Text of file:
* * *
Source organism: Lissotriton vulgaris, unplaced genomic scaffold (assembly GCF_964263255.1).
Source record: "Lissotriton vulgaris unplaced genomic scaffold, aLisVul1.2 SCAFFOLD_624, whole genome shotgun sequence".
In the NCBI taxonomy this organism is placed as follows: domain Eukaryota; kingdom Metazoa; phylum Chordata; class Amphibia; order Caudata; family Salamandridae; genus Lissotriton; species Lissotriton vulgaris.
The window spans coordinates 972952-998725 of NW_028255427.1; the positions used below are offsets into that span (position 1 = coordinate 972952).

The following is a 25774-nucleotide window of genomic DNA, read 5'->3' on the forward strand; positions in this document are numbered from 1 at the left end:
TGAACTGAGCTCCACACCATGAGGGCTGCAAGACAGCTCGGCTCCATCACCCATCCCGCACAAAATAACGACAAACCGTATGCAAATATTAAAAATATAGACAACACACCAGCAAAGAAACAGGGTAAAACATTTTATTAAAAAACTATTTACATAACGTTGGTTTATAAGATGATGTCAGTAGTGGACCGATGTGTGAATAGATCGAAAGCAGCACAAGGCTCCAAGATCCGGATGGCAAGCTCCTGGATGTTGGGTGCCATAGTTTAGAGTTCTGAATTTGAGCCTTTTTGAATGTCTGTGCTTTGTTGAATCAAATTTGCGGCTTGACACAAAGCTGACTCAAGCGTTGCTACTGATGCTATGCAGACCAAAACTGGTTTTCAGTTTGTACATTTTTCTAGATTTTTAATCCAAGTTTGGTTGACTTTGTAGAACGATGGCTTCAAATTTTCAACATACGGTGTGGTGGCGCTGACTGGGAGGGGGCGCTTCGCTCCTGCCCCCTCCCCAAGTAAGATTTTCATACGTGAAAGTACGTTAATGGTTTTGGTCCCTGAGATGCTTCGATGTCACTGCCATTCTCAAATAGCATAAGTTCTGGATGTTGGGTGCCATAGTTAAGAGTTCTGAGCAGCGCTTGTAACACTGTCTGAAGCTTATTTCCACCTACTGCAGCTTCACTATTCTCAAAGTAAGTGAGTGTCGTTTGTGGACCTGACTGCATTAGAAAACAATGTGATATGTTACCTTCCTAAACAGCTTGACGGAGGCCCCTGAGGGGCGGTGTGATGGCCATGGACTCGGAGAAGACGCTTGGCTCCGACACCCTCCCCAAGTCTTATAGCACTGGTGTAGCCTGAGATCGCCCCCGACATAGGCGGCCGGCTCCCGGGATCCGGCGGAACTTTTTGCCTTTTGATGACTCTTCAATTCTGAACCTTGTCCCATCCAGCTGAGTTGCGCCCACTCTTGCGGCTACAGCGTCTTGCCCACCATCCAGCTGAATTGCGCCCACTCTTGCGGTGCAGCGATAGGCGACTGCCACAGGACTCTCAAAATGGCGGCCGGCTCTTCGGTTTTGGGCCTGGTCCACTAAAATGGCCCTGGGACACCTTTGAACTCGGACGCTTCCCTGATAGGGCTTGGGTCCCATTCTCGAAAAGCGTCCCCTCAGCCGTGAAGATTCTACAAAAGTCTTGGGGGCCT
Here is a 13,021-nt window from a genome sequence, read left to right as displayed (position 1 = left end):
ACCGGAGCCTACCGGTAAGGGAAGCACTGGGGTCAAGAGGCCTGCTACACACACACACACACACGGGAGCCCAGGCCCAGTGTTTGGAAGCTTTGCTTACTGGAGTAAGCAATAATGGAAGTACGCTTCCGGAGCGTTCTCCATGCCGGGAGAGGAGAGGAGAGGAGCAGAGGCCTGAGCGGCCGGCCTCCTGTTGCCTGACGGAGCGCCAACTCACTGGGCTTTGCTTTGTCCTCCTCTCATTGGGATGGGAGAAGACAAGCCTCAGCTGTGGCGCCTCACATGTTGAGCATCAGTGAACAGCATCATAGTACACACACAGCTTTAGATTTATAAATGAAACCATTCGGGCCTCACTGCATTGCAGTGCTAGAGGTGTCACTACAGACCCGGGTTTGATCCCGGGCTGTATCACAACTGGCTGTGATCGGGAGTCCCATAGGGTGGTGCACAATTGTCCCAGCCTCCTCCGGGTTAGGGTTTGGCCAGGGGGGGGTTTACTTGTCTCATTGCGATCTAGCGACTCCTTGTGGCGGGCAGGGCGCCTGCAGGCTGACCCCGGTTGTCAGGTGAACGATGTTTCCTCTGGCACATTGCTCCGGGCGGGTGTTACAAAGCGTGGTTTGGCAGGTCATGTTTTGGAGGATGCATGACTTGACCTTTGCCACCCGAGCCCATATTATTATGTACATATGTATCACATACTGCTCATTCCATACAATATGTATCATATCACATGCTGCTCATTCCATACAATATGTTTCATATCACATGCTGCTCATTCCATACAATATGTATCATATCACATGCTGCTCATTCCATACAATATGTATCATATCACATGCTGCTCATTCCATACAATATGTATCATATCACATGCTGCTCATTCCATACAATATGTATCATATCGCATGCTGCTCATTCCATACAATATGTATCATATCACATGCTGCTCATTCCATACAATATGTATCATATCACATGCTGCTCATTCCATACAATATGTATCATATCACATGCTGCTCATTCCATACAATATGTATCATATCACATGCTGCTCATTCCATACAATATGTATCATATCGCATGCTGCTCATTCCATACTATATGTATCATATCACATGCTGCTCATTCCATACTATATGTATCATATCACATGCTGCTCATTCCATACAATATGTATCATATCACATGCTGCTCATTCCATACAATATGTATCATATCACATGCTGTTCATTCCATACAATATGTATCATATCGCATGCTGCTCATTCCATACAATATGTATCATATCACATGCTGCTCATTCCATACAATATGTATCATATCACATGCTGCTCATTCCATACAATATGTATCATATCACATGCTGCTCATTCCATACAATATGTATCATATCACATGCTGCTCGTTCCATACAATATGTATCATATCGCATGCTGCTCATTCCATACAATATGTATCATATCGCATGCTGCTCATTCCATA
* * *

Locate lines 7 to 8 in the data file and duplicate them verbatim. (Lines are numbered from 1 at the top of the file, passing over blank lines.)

Here is a 13,021-nt window from a genome sequence, read left to right as displayed (position 1 = left end):
ACCGGAGCCTACCGGTAAGGGAAGCACTGGGGTCAAGAGGCCTGCTACACACACACACACACACGGGAGCCCAGGCCCAGTGTTTGGAAGCTTTGCTTACTGGAGTAAGCAATAATGGAAGTACGCTTCCGGAGCGTTCTCCATGCCGGGAGAGGAGAGGAGAGGAGCAGAGGCCTGAGCGGCCGGCCTCCTGTTGCCTGACGGAGCGCCAACTCACTGGGCTTTGCTTTGTCCTCCTCTCATTGGGATGGGAGAAGACAAGCCTCAGCTGTGGCGCCTCACATGTTGAGCATCAGTGAACAGCATCATAGTACACACACAGCTTTAGATTTATAAATGAAACCATTCGGGCCTCACTGCATTGCAGTGCTAGAGGTGTCACTACAGACCCGGGTTTGATCCCGGGCTGTATCACAACTGGCTGTGATCGGGAGTCCCATAGGGTGGTGCACAATTGTCCCAGCCTCCTCCGGGTTAGGGTTTGGCCAGGGGGGGGTTTACTTGTCTCATTGCGATCTAGCGACTCCTTGTGGCGGGCAGGGCGCCTGCAGGCTGACCCCGGTTGTCAGGTGAACGATGTTTCCTCTGGCACATTGCTCCGGGCGGGTGTTACAAAGCGTGGTTTGGCAGGTCATGTTTTGGAGGATGCATGACTTGACCTTTGCCACCCGAGCCCATATTATTATGTACATATGTATCACATACTGCTCATTCCATACAATATGTATCATATCACATGCTGCTCATTCCATACAATATGTTTCATATCACATGCTGCTCATTCCATACAATATGTATCATATCACATGCTGCTCATTCCATACAATATGTATCATATCACATGCTGCTCATTCCATACAATATGTATCATATCACATGCTGCTCATTCCATACAATATGTATCATATCGCATGCTGCTCATTCCATACAATATGTATCATATCACATGCTGCTCATTCCATACAATATGTATCATATCACATGCTGCTCATTCCATACAATATGTATCATATCACATGCTGCTCATTCCATACAATATGTATCATATCACATGCTGCTCATTCCATACAATATGTATCATATCGCATGCTGCTCATTCCATACTATATGTATCATATCACATGCTGCTCATTCCATACTATATGTATCATATCACATGCTGCTCATTCCATACAATATGTATCATATCACATGCTGCTCATTCCATACAATATGTATCATATCACATGCTGTTCATTCCATACAATATGTATCATATCGCATGCTGCTCATTCCATACAATATGTATCATATCACATGCTGCTCATTCCATACAATATGTATCATATCACATGCTGCTCATTCCATACAATATGTATCATATCACATGCTGCTCATTCCATACAATATGTATCATATCACATGCTGCTCGTTCCATACAATATGTATCATATCGCATGCTGCTCATTCCATACAATATGTATCATATCGCATGCTGCTCATTCCATA